I was blown away by this graphic novel, which collects the first seven issues of "The New 52" reinterpretation of Batman. The hardcover book and dust jacket are beautiful, the artwork is gorgeous, and the storyline, which introduces The Court of Owls -- a new, worthy nemesis for Batman -- is enthralling. It is easily on par with the beginnings of Batman: The Long Halloween and Batman: Hush, which are my two favorite Batman arcs. I cannot wait for Volume 2 to see where this is going.
The New 52 Batman under the authorship of Scott Snyder comes into being fully formed. It opens with a punch out at Arkham Asylum featuring Batman against almost his entire rogue’s gallery. The Joker backs him up!?! Fashion note: Nice touch Riddler sporting a question mark shaped hairdo, but you’re still dull as dishwater.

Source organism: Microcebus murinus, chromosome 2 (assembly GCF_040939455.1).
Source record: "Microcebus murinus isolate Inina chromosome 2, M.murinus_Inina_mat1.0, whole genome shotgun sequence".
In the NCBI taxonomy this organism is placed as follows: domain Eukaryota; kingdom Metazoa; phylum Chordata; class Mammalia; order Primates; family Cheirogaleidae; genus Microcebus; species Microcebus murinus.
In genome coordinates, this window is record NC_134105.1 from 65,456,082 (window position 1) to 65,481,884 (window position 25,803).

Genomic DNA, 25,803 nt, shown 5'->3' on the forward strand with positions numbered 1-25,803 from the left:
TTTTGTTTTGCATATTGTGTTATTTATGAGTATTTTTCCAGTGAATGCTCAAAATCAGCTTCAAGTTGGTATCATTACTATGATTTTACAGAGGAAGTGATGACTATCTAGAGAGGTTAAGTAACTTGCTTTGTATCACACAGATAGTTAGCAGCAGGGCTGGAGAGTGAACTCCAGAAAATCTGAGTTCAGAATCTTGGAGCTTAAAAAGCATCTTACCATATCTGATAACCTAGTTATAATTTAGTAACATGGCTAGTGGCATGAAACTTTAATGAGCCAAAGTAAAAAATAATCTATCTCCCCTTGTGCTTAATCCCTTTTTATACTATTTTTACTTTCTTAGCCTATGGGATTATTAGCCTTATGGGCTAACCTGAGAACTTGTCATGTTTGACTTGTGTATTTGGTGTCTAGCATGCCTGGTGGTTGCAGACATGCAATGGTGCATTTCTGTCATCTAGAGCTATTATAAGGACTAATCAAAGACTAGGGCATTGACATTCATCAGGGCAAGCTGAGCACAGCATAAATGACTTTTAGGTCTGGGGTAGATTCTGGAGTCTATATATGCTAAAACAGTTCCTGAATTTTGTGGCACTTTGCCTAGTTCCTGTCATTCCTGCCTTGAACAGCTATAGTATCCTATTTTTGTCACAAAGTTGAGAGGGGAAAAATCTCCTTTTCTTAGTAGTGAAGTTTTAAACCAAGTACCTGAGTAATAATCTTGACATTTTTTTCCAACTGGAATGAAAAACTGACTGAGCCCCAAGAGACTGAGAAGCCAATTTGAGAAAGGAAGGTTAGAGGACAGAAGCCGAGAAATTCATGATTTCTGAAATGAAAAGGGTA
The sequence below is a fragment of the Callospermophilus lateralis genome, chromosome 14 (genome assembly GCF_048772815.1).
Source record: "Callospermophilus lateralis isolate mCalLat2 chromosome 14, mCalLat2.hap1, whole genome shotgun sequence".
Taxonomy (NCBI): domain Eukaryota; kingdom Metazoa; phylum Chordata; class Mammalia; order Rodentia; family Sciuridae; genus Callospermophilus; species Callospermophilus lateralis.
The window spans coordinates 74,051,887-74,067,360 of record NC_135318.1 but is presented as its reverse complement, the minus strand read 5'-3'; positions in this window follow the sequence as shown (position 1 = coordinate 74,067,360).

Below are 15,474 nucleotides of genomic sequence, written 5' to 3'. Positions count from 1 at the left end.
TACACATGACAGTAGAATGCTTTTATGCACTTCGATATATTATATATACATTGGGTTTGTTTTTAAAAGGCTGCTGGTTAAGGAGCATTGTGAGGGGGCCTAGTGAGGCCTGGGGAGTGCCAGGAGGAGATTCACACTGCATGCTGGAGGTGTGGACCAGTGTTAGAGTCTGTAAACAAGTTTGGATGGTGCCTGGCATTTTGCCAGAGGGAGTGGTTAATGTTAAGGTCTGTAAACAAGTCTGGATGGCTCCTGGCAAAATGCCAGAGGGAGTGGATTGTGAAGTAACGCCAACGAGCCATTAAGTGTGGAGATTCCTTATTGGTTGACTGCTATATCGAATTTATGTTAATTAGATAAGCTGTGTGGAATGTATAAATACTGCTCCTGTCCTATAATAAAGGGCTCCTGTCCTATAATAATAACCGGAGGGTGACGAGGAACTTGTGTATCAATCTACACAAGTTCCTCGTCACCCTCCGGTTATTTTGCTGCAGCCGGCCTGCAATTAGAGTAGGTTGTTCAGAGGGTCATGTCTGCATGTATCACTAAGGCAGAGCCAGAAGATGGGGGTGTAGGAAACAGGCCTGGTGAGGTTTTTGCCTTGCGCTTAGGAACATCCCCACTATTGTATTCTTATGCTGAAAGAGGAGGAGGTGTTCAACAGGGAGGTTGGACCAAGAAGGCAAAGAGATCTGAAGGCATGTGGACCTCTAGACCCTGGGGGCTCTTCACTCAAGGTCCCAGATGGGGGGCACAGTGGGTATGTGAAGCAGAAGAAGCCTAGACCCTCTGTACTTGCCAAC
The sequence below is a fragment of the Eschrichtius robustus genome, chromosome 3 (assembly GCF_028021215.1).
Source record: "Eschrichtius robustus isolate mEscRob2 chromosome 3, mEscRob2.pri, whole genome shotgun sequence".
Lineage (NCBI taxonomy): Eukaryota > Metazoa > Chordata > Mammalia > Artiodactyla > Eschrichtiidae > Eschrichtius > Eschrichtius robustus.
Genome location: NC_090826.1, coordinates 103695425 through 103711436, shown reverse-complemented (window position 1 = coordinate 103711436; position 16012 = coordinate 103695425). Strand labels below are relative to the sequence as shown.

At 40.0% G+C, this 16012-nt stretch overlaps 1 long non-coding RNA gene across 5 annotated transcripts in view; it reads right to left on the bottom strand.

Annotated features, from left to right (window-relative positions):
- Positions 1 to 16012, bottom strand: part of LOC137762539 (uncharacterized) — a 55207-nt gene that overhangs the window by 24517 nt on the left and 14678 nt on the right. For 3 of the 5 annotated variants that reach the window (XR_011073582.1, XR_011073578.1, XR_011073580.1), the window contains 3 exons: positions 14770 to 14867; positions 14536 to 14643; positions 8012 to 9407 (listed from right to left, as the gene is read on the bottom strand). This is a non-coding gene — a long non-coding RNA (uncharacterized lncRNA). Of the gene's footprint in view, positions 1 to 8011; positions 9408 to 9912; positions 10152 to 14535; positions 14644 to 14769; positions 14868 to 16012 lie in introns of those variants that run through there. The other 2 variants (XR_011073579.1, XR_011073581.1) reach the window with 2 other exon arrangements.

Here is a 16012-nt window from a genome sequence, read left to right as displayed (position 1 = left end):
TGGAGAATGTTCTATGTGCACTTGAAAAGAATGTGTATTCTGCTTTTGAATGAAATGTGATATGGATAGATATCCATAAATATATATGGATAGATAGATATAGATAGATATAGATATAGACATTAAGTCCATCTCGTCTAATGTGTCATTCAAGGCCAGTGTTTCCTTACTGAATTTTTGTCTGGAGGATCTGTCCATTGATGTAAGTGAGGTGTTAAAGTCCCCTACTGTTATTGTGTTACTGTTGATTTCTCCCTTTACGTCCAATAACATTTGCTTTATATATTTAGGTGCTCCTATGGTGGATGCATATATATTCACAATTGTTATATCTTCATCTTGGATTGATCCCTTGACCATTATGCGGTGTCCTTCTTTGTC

In this volume, the male sidekicks are all here: Nightwing, Red Robin and Damian, with NIghtwing playing the role of resident Batcave wit. Batman also is able to access his comp
What did New 52 mean for Batman? Apparently... nothing. It seems like the Bat family books have picked up exactly where they left off. Where this will put them in the grand scheme of things come crossover time, I don't know. But let's forget that for the time being.

The Court of Owls is Gotham's mythical bogeyman association. As far as I know, it's a completely new innovation by Snyder, and it could open up a whole new line of storytelling for Batman. Bring on the paranoid conspiracies! Except t